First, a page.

We next consider the district court’s finding that even if Dr. Perloff had the appropriate qualifications, his affidavit failed to meet the substantive requirements of section 145.682.  Our medical malpractice jurisprudence has clearly defined a number of essential elements that must be included in the affidavit to avoid dismissal.  Since 1990, we have reviewed four cases involving claims where expert testimony was necessary to establish a prima facie case.  See Sorenson v. St. Paul Ramsey Med. Ctr., 457 N.W.2d 188 (Minn. 1990); Stroud,556 N.W.2d 552; Lindberg, 599 N.W.2d 572; Anderson, 608 N.W.2d 843.  In Sorenson, we first established what plaintiffs would be expected to set forth in the expert affidavit in order to comply with the requirements of subdivision 4.  457 N.W.2d at 190.  The expert affidavit must (1) disclose specific details concerning the expert’s expected testimony, including the applicable standard of care, (2) identify the acts or omissions that the plaintiff alleges violated the standard of care, and (3) include an outline of the chain of causation between the violation of the standard of care and the plaintiff’s damages.  Id.  In Sorenson, we concluded that the expert affidavit contained “empty conclusions” as to causation which could mask a frivolous claim in the absence of a showing as to how the defendant’s alleged failure to properly diagnose the illness of the decedent’s mother led to decedent’s death.  Id. at 192-93.  Specifically, we held that the expert affidavit stating that the defendants “failed to properly evaluate” or “failed to properly diagnose” the patient did not set out how the expert will use the facts in the hospital record to arrive at opinions of malpractice and causation.  Id. at 192-93.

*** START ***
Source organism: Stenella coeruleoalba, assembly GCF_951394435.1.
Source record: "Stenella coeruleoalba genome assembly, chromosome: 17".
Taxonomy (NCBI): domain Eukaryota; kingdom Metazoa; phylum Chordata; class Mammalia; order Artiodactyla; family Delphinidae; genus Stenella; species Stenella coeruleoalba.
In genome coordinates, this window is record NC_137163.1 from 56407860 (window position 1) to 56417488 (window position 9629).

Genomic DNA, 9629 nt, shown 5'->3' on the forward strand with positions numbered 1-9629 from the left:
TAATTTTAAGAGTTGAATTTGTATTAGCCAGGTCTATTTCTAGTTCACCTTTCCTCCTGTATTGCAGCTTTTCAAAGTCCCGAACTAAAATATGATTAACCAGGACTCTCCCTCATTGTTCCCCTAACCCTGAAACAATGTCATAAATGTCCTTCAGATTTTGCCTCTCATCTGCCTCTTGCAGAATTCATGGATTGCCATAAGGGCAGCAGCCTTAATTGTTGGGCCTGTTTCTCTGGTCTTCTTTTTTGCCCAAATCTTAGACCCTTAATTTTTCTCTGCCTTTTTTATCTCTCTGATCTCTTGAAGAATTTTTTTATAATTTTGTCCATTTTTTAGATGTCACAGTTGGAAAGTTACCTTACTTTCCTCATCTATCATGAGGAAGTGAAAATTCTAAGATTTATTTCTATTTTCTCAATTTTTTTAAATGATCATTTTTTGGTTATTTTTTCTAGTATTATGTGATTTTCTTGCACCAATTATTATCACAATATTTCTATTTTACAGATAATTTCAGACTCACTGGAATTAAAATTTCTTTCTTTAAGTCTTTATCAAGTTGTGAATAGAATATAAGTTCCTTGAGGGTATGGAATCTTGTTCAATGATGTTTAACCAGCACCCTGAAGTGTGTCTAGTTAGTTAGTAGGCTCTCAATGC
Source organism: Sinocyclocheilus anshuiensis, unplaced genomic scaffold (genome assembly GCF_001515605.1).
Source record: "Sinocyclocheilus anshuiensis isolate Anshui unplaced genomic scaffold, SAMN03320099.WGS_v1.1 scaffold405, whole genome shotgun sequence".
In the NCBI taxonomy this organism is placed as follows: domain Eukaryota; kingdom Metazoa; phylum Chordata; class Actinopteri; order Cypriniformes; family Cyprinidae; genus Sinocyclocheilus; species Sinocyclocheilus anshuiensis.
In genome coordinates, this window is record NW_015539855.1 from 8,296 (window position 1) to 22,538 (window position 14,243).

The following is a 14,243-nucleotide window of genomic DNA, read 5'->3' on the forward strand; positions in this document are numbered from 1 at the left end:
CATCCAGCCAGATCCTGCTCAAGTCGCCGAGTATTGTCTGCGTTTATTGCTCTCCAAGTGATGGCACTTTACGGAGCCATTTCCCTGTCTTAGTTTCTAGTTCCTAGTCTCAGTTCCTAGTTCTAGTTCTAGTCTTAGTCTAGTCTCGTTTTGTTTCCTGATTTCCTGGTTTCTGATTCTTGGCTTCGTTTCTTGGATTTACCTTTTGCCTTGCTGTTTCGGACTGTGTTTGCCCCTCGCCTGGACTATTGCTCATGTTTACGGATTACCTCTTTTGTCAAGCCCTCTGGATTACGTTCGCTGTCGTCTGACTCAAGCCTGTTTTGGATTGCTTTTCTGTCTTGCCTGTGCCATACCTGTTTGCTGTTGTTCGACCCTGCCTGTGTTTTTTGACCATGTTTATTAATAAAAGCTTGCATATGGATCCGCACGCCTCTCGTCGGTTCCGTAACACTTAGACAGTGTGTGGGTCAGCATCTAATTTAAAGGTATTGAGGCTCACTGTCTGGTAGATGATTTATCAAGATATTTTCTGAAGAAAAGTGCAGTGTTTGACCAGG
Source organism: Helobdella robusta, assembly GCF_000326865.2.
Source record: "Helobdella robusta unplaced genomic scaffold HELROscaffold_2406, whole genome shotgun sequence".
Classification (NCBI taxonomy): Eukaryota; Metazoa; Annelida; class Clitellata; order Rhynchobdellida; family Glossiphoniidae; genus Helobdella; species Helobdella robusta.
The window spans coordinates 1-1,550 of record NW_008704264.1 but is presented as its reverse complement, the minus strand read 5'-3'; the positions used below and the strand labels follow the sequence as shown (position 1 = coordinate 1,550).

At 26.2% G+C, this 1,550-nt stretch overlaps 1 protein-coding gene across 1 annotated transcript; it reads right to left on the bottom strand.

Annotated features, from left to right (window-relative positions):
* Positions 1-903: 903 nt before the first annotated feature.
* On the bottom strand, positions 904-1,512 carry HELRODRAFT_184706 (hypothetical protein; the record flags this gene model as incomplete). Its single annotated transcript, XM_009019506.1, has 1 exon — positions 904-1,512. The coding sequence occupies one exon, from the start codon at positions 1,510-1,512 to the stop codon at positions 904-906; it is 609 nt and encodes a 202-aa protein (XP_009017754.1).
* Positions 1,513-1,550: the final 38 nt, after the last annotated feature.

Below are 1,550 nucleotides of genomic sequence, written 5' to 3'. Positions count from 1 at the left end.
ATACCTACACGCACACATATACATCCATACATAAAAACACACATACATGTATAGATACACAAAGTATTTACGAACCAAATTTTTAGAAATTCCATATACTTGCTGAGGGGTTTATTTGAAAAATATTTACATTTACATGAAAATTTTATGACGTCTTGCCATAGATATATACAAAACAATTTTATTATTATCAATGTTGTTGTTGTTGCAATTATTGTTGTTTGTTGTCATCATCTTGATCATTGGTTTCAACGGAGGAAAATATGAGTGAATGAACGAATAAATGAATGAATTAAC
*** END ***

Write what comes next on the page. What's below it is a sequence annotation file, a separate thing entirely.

Later, in Stroud, we ruled that it is not enough for the expert affidavit to simply repeat the facts in the hospital record; rather, “‘[t]he affidavit should set out how the expert will use those facts to arrive at opinions of malpractice and causation.’”  556 N.W.2d at 555 (quoting Sorenson, 457 N.W.2d at 192).  In Stroud, a case alleging malpractice based on the defendants’ failure to timely diagnose and treat a subarachnoid hemorrhage, we concluded that the expert affidavit provided only broad and conclusory statements as to causation.  556 N.W.2d at 556.  The expert affidavit failed to connect the decedent’s cause of death to the defendant’s alleged delay in properly diagnosing and treating the decedent.  Id.  

            Then in Lindberg, a case alleging malpractice based on the defendant’s failure to advise the pregnant plaintiff to seek medical treatment, the expert affidavit failed to state what the standard of care was and how the defendants departed from it.  599 N.W.2d 577-78.  It stated that the plaintiff’s baby died as a result of the negligent and careless conduct of the defendants.  Id. at 575.  We concluded that the expert affidavit, as in Stroud, contained no more than a broad and conclusory statement as to causation.  Lindberg, 599 N.W.2d at 578.